All commercial drivers must now self-certify the type of vehicle they’re going to operate in the following categories:
- Non-Excepted Interstate: This just means that you must meet the Federal DOT medical card requirements and operate across state lines.
- Excepted Interstate: You do NOT have to meet the Federal DOT medical card requirements and operate across state lines.
- Non-Excepted Intrastate: You must meet the Federal DOT medical card requirements and operate only in your home state.
- Excepted Intrastate: You do NOT have to meet the Federal DOT medical card requirements and operate only in your home state.
Basic Physical Qualifications for Commercial Drivers
The Medical Examination Report For Commercial Driver Fitness Determination is a FMCSA form used by medical examiners. This form will give you a good idea of the medical qualifications for drivers, as will the complete list (from FMCSA 391.41) further down on that page.
You are now required to obtain a “Medical Examiner’s Certificate” to prove that you are physically capable of operating a commercial motor vehicle. Some of the requirements are as follows:
- Standard: At least 20/40 acuity (Snellen) in each eye with or without correction. At least 70 degrees peripheral in horizontal meridian measured in each eye. Eye glasses or contact lenses are acceptable, but the use of corrective lenses should be noted on the Medical Examiner’s Certificate.
- You cannot be a diabetic who requires insulin via needle injection. However, note that certain drivers may be exempt.
- Hearing: Standard: a) Must first perceive forced whispered voice > 5 ft., with or without hearing aid, or b) average hearing loss in better ear < 40 dB
- Blood Pressure: Has no current clinical diagnosis of high blood pressure likely to interfere with his ability to operate a commercial motor vehicle safely
- Elevated Blood Sugar levels: 200 or above is considered “dangerous”. However, there appears to be no evidence to support that 200 or more (blood sugar level) is a disqualification, despite this being reported by many other websites. For a discussion of this apparent inaccuracy, see here.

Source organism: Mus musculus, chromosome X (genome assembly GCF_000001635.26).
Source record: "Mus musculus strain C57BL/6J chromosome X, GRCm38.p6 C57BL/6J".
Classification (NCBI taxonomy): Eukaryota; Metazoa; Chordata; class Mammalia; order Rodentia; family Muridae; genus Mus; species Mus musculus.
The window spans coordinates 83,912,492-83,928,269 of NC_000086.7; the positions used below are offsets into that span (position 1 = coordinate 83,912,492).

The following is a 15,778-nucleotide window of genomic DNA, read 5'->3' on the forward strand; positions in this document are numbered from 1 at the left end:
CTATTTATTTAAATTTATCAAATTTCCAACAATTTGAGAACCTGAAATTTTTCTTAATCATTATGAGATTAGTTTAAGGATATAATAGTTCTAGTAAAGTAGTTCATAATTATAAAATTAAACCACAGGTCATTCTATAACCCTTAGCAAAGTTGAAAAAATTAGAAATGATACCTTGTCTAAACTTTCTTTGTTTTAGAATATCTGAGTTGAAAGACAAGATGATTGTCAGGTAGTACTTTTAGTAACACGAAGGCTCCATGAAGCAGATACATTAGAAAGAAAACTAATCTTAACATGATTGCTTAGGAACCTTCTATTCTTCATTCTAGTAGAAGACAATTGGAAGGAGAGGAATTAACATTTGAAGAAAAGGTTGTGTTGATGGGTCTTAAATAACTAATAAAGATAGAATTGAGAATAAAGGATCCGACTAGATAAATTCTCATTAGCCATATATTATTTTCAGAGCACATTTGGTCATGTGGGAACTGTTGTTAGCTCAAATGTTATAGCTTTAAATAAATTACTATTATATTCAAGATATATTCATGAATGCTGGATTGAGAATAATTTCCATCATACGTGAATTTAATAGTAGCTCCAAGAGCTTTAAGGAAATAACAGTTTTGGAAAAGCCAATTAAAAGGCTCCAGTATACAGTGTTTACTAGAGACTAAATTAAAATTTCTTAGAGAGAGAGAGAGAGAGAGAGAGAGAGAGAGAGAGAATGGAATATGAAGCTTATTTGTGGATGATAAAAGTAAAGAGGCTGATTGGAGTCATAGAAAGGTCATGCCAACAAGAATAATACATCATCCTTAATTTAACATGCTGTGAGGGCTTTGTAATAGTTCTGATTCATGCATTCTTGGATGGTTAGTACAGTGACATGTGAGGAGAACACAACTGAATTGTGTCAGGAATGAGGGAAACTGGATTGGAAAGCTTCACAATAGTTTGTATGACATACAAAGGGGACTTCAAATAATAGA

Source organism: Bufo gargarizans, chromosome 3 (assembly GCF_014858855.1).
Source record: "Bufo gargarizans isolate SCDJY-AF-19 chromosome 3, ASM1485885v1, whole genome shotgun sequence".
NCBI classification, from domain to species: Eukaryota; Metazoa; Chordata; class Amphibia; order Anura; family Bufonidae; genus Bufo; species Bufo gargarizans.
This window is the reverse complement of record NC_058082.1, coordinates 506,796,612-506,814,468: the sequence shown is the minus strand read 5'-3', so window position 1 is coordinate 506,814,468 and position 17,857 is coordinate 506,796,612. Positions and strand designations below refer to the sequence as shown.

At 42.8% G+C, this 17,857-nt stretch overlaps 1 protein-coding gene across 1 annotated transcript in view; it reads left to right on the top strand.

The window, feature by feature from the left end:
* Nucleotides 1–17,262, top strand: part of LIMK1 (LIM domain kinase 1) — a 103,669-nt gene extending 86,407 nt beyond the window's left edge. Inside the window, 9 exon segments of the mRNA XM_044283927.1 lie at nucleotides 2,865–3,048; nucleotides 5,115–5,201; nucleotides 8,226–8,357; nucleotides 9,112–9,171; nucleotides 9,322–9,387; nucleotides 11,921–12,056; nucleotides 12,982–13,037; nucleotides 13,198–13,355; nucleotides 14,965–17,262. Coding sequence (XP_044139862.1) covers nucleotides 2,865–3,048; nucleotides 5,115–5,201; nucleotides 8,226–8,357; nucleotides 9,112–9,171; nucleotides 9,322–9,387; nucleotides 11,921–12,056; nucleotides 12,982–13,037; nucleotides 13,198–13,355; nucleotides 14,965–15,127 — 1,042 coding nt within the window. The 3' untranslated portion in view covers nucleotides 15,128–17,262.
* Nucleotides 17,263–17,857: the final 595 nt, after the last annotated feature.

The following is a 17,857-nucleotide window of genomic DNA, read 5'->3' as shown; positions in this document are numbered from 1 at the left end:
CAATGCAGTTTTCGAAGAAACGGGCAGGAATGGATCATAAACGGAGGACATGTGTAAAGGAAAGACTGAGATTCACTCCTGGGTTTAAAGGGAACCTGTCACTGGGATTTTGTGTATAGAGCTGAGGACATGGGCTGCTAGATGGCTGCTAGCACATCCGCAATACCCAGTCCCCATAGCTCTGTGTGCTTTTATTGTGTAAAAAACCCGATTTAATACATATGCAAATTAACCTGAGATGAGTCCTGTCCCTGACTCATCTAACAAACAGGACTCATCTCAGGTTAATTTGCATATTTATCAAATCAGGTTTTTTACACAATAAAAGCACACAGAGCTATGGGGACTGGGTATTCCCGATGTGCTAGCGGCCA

- Other conditions like sleep apnoea may also be a disqualification.
Written and Knowledge Exams
To get a CDL, you must pass knowledge and skills tests. The CDL manual will help you pass the state exams. This manual is not a substitute for a truck driver training class or program. Formal training is the most reliable way to learn the many special skills required for safely driving a large commercial vehicle and becoming a professional driver in the trucking industry.
The person must have taken and passed a general knowledge test – get some more info on which tests to take here or just go to the CDL Practice Test Center and take some tests.
Skill and Road Testing
For the road and skills test you must use the same class of commercial vehicle you need to get licensed for.
The three part driving test includes:
- Pre-Trip Vehicle Inspection – You need to know your vehicle is safe to drive. Sections 11, 12, and 13 of the CDL Manual covers how you need to explain what you are inspecting and for what reason.
- Basic Vehicle Control – You will be tested on your control of your vehicle. This includes moving vehicle forward, backward, and within a defined area.
- On-Road Driving Exam – You will have to demonstrate you can safely drive a commercial vehicle on the road in various traffic situations. (Left and right turns, stopping, curves, railroad crossings, etc.)
Did you recently drive a CMV (or the military equivalent of commercial motor vehicle) in the military? You may be able to waive the skills test portion of the commercial driver license skills test. Military drivers must apply within one year of separation from active duty.
The Commercial Driver License (CDL) skills test waiver form may be used by service members who are currently licensed and who are or were employed within the last 90 days in a military position requiring the operation of a military motor vehicle equivalent to a Commercial Motor Vehicle (CMV). This waiver allows a qualified service member to apply for a CDL without skills testing. CDL knowledge (written) test(s) cannot be waived. The transfer of School Bus(S) and/or Passenger (P) endorsements under this Waiver Program are prohibited.
- Check out the article “Troops to Trucks program helps military drivers transition into civilian world” for more information.
- Here’s an Application for the Military Skills Test Waiver.
- More information about the Military Waiver can be found from the FMCSA.
CDL Requirements In Your State
Next: How to Get a CDL and Start Trucking